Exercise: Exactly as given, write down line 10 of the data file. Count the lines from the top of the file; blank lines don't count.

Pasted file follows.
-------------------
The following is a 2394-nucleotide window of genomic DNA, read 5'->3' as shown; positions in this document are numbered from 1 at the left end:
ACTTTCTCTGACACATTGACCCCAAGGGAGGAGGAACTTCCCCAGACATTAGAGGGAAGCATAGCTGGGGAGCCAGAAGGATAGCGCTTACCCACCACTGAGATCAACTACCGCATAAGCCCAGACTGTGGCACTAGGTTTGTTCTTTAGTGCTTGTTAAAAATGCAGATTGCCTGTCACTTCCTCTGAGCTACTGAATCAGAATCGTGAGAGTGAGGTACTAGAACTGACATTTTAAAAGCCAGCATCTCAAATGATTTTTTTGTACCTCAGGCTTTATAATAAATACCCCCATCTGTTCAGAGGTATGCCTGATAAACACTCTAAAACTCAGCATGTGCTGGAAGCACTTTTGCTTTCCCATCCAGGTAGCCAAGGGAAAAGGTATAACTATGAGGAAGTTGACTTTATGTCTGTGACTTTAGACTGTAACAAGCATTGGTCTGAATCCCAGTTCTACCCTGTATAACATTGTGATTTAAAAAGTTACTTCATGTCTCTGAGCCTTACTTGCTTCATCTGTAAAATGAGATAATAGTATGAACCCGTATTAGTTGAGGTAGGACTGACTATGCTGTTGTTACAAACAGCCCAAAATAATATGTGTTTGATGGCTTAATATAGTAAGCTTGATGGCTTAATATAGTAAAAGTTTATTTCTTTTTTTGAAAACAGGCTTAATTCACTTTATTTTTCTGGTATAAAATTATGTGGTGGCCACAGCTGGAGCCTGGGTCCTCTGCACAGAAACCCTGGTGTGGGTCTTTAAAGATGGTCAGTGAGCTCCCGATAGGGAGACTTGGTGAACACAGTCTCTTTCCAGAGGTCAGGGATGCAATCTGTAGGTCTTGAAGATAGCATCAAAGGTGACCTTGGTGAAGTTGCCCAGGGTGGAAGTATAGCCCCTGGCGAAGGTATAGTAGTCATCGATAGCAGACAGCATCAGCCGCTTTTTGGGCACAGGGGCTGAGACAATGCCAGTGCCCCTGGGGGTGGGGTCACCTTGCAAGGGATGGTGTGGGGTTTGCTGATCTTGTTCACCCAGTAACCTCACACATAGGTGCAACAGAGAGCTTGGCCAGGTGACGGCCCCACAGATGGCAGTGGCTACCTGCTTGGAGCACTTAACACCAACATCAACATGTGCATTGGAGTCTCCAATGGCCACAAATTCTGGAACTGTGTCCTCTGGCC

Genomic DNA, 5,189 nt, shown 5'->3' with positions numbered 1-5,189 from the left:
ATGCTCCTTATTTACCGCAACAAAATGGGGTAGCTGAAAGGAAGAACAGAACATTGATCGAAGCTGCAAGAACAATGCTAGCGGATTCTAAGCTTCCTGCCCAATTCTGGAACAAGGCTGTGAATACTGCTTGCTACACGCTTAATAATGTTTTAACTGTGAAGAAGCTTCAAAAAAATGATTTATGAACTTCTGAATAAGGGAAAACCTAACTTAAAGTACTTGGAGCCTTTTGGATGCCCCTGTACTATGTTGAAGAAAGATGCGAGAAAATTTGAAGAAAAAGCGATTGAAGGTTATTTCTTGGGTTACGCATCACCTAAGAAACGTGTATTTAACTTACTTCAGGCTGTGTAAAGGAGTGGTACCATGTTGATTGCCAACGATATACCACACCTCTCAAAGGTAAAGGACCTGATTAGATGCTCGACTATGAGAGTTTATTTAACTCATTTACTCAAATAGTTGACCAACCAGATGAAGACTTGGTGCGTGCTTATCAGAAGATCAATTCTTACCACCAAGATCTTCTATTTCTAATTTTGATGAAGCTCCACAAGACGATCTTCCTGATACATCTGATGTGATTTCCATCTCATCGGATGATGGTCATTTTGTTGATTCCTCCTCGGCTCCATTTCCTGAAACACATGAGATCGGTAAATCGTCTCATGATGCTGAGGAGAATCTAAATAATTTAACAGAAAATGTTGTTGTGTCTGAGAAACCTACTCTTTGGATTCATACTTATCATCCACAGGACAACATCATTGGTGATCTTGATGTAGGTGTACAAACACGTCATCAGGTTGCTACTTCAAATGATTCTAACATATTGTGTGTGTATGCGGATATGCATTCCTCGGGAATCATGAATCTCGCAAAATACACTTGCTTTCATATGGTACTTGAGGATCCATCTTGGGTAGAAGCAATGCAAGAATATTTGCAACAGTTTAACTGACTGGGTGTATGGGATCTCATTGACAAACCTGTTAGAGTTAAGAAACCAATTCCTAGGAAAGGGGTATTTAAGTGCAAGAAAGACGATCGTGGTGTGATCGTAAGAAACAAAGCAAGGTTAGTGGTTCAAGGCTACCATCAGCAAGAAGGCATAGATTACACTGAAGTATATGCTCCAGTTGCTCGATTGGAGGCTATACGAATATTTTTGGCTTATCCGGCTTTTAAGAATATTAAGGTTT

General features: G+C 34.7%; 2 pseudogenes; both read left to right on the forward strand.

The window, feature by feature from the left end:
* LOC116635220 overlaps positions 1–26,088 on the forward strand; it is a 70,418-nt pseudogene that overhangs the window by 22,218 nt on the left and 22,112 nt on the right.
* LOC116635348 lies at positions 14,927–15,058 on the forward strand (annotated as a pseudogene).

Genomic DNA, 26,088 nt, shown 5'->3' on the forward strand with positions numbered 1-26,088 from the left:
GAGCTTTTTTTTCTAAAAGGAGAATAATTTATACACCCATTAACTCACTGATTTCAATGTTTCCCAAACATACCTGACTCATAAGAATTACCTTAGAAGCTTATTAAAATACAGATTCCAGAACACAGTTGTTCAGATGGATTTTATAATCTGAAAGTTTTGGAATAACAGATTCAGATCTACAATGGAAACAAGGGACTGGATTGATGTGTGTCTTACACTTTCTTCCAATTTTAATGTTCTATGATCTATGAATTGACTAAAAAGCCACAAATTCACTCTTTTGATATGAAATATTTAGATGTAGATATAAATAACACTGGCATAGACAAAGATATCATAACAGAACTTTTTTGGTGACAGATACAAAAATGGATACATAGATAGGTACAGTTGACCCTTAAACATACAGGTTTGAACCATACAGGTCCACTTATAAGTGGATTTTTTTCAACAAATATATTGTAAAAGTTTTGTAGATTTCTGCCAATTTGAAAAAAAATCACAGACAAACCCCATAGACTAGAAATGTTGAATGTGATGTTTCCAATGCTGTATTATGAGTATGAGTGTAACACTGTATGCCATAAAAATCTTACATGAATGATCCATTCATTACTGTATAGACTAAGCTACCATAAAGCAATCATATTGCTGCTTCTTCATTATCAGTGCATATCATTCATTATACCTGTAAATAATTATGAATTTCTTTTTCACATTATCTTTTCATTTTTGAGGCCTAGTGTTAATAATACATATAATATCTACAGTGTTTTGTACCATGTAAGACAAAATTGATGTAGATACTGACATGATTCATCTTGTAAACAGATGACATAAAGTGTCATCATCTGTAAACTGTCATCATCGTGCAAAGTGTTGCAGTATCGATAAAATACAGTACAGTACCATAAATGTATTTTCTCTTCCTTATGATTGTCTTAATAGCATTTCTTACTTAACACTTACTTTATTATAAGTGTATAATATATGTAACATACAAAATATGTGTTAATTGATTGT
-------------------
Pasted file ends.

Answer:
GAGCTTTTTTTTCTAAAAGGAGAATAATTTATACACCCATTAACTCACTGATTTCAATGTTTCCCAAACATACCTGACTCATAAGAATTACCTTAGAAGCTTATTAAAATACAGATTCCAGAACACAGTTGTTCAGATGGATTTTATAATCTGAAAGTTTTGGAATAACAGATTCAGATCTACAATGGAAACAAGGGACTGGATTGATGTGTGTCTTACACTTTCTTCCAATTTTAATGTTCTATGATCTATGAATTGACTAAAAAGCCACAAATTCACTCTTTTGATATGAAATATTTAGATGTAGATATAAATAACACTGGCATAGACAAAGATATCATAACAGAACTTTTTTGGTGACAGATACAAAAATGGATACATAGATAGGTACAGTTGACCCTTAAACATACAGGTTTGAACCATACAGGTCCACTTATAAGTGGATTTTTTTCAACAAATATATTGTAAAAGTTTTGTAGATTTCTGCCAATTTGAAAAAAAATCACAGACAAACCCCATAGACTAGAAATGTTGAATGTGATGTTTCCAATGCTGTATTATGAGTATGAGTGTAACACTGTATGCCATAAAAATCTTACATGAATGATCCATTCATTACTGTATAGACTAAGCTACCATAAAGCAATCATATTGCTGCTTCTTCATTATCAGTGCATATCATTCATTATACCTGTAAATAATTATGAATTTCTTTTTCACATTATCTTTTCATTTTTGAGGCCTAGTGTTAATAATACATATAATATCTACAGTGTTTTGTACCATGTAAGACAAAATTGATGTAGATACTGACATGATTCATCTTGTAAACAGATGACATAAAGTGTCATCATCTGTAAACTGTCATCATCGTGCAAAGTGTTGCAGTATCGATAAAATACAGTACAGTACCATAAATGTATTTTCTCTTCCTTATGATTGTCTTAATAGCATTTCTTACTTAACACTTACTTTATTATAAGTGTATAATATATGTAACATACAAAATATGTGTTAATTGATTGT